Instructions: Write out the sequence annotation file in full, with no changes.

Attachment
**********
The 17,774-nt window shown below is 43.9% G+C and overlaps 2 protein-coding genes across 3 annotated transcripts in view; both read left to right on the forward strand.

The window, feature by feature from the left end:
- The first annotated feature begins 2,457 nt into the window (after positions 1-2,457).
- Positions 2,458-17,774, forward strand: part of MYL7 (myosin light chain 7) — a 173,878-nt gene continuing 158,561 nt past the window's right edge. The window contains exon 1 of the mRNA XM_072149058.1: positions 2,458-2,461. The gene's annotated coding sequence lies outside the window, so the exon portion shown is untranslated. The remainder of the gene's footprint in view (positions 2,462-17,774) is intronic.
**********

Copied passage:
The 17,774-nt window shown below is 43.9% G+C and overlaps 2 protein-coding genes across 3 annotated transcripts in view; both read left to right on the forward strand.

The window, feature by feature from the left end:
- The first annotated feature begins 2,457 nt into the window (after positions 1-2,457).
- Positions 2,458-17,774, forward strand: part of MYL7 (myosin light chain 7) — a 173,878-nt gene continuing 158,561 nt past the window's right edge. The window contains exon 1 of the mRNA XM_072149058.1: positions 2,458-2,461. The gene's annotated coding sequence lies outside the window, so the exon portion shown is untranslated. The remainder of the gene's footprint in view (positions 2,462-17,774) is intronic.